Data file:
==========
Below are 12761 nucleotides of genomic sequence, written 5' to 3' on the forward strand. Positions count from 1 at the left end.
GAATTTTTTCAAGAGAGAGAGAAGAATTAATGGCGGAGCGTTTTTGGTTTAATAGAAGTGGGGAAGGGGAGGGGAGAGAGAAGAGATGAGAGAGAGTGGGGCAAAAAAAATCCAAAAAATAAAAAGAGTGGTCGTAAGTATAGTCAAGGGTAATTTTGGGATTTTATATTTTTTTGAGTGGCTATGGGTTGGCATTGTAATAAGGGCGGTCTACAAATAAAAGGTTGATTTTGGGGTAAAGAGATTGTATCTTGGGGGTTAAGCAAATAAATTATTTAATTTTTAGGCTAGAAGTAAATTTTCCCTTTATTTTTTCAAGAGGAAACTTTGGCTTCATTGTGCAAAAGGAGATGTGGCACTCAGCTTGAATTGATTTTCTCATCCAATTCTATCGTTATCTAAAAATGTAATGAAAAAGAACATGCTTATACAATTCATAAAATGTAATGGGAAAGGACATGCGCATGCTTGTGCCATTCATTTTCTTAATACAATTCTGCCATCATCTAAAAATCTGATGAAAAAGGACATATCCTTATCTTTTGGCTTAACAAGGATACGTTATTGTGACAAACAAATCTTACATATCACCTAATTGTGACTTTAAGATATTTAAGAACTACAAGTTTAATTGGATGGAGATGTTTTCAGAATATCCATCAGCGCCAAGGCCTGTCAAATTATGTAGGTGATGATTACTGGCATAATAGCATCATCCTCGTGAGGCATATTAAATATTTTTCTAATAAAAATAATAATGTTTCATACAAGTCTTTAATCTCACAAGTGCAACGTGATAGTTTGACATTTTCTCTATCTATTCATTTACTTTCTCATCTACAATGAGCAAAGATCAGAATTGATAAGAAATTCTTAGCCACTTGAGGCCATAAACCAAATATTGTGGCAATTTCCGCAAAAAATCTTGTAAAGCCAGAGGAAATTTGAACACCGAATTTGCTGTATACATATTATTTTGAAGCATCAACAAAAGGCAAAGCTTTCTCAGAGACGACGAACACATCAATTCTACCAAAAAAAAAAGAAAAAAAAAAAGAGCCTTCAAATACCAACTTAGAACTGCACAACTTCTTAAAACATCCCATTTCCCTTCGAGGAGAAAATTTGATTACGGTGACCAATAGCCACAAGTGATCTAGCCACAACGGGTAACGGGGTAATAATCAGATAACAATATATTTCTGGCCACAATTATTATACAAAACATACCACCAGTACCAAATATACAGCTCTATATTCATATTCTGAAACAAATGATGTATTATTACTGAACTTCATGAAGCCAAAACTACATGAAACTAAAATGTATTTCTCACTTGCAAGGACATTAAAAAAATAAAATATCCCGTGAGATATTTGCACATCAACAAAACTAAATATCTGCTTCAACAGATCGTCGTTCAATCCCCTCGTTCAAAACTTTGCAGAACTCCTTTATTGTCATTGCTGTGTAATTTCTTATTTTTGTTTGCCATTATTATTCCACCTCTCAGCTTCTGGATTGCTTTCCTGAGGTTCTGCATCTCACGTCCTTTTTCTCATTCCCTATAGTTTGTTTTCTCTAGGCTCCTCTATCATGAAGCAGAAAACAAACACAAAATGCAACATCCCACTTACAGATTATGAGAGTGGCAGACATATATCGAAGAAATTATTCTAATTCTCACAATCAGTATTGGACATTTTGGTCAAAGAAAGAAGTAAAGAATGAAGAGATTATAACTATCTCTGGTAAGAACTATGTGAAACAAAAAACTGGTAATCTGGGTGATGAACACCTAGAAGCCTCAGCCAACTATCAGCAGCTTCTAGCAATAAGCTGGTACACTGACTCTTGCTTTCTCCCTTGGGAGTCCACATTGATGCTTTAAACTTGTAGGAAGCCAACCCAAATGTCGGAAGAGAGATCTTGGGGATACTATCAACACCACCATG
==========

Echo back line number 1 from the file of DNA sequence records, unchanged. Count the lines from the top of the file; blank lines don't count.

Below are 12761 nucleotides of genomic sequence, written 5' to 3' on the forward strand. Positions count from 1 at the left end.